Even if the intentions in pro wrestling were real, the sport would still be fake, and not just because hitting somebody with a folding metal chair is less common than you'd think.
The people pretending to pile-drive their opponent's persona are as deliberately packaged as anybody else who stands on a stage. Just as your typical politician isn't really who you think he is, Macedonio "Mace" Guerra isn't really who he supposedly becomes in Kristoffer Diaz's The Elaborate Entrance of Chad Deity.
Mace, an undersized but proficient Puerto Rican wrestler, serves as the professional fall guy for the ring's faux champion, a no-talent hulk named Chad Deity. Things get interesting when Mace introduces his Indian friend Vigneshwar Paduar to the promoter, who brainstorms a racially obtuse "evil" duo: Paduar gets an anti-Arab touch and becomes The Fundamentalist, with Mace as his sidekick, Che Chavez Castro.
It's a biting, satiric slam on ethnic stereotypes, relying on a racially diverse cast — which can make it harder to stage. For one thing, it's a relatively small pool of actors being targeted by troupes around the nation, many of which are performing the play at the same time.
But Chad Deity's a uniquely attractive gig for such actors, says director Chip Walton, founder of Denver's 15-year-old Curious Theatre Company, which is co-producing the play with TheatreWorks. While to a degree they're being typecast, the story allows them to explore the very idea of being typecast.
"I think there's certainly a conversation that happens a lot about actors of color playing the same roles over and over and over, because the shows that get produced that have those roles tend to be the same plays over and over," says Walton, 43, noting in our phone interview that the role of Deity calls for a black actor. This Pulitzer-finalist story, he says,"gives them a real voice inside this important dialogue; as an artist of color as opposed to just inside the world of the play."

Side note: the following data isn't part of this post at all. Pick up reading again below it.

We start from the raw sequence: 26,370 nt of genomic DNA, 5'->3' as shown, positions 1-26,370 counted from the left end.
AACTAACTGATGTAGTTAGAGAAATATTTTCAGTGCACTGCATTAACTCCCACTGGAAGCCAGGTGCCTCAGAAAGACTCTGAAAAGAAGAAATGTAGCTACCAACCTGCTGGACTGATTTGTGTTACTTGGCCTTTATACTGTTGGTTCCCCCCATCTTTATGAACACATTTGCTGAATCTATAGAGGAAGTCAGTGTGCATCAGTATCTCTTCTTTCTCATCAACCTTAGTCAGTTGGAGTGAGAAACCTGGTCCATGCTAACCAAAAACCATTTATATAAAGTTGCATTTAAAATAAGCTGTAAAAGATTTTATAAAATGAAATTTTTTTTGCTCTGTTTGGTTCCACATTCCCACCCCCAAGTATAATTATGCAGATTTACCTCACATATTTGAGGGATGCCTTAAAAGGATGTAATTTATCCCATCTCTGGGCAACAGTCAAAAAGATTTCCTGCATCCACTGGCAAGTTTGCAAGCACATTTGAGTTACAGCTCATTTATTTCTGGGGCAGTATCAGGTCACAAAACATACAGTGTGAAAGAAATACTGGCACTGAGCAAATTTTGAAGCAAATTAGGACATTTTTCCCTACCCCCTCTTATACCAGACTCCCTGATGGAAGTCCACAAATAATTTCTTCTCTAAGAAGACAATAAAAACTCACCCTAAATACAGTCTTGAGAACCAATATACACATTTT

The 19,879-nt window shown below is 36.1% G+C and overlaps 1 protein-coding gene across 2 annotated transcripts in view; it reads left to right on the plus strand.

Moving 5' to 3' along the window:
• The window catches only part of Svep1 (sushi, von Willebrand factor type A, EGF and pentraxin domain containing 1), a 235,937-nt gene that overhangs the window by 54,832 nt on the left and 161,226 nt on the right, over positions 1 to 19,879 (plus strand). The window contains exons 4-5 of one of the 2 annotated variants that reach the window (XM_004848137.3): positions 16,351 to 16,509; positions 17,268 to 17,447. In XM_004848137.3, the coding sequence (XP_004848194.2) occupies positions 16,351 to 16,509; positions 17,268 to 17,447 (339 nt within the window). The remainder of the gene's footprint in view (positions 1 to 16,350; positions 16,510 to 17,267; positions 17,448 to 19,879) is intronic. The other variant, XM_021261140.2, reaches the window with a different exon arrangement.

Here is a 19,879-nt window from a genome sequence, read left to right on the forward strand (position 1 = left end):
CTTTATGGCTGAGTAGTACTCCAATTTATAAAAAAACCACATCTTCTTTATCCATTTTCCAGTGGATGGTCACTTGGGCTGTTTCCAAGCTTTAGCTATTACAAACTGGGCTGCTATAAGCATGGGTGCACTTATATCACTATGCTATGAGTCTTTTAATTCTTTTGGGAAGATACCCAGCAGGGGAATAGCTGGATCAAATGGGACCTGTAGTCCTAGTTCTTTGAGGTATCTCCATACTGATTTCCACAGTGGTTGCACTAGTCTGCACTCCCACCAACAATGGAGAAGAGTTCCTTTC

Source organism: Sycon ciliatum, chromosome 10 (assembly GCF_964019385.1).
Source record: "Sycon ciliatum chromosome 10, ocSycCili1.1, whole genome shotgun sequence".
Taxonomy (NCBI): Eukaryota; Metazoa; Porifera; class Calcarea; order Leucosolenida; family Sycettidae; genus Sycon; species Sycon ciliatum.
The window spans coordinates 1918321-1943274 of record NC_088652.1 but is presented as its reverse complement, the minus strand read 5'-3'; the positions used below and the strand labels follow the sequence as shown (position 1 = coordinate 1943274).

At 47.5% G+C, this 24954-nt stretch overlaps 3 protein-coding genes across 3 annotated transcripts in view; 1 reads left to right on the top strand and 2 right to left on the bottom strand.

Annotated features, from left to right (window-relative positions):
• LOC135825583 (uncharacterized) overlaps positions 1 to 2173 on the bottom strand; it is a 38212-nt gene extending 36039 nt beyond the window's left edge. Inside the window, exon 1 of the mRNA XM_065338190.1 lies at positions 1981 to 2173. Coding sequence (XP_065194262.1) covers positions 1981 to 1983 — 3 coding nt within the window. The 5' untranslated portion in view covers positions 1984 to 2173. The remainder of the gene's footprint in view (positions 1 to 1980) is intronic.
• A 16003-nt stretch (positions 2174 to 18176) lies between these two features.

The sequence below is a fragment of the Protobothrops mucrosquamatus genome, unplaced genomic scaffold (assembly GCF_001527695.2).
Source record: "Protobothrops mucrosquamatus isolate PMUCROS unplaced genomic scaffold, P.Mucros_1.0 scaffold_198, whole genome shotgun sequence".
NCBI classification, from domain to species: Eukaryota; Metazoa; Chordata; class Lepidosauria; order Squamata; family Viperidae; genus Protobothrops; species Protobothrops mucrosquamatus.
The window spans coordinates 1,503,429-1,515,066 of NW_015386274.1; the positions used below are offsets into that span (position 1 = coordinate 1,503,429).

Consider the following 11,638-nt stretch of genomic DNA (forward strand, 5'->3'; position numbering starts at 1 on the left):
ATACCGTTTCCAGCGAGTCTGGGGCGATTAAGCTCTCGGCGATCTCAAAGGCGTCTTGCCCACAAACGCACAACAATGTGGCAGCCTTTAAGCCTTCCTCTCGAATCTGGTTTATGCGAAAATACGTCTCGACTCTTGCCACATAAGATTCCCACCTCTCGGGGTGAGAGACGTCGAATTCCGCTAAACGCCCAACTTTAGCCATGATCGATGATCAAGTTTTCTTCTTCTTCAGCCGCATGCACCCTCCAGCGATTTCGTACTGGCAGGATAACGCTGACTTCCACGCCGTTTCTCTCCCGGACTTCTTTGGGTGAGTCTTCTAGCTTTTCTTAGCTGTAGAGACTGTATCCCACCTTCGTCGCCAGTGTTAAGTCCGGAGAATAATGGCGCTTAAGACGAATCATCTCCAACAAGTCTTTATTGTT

Production-wise, the play takes an aggressive approach commiserate with its subject matter: It moves fast, with no blackouts; features real wrestlers; is set in a ring that grounds the action in place; and often calls on the audience to join the mayhem.
And, hey, if you're of a certain mindset, you'll feel right at home with the tone, according to Walton. "[Diaz] grew up on — and I did, too — on MTV and hip-hop and spoken-word and all sorts of alternative forms of culture and entertainment that don't have anything to do with George Bernard Shaw."
Perhaps because of that modernist proclivity, Chad Deity is a unique bit of technical work. There's loads of lighting effects, both live and recorded video, and all the preening grandeur one can stand.
"I think [Deity] probably has more spectacle in the show than almost any show that I can think of in recent memory," says Walton. "If you think about what might be involved in a typical entrance of a wrestler on WWE Raw or SmackDown, to a large degree, that's the world we're re-creating."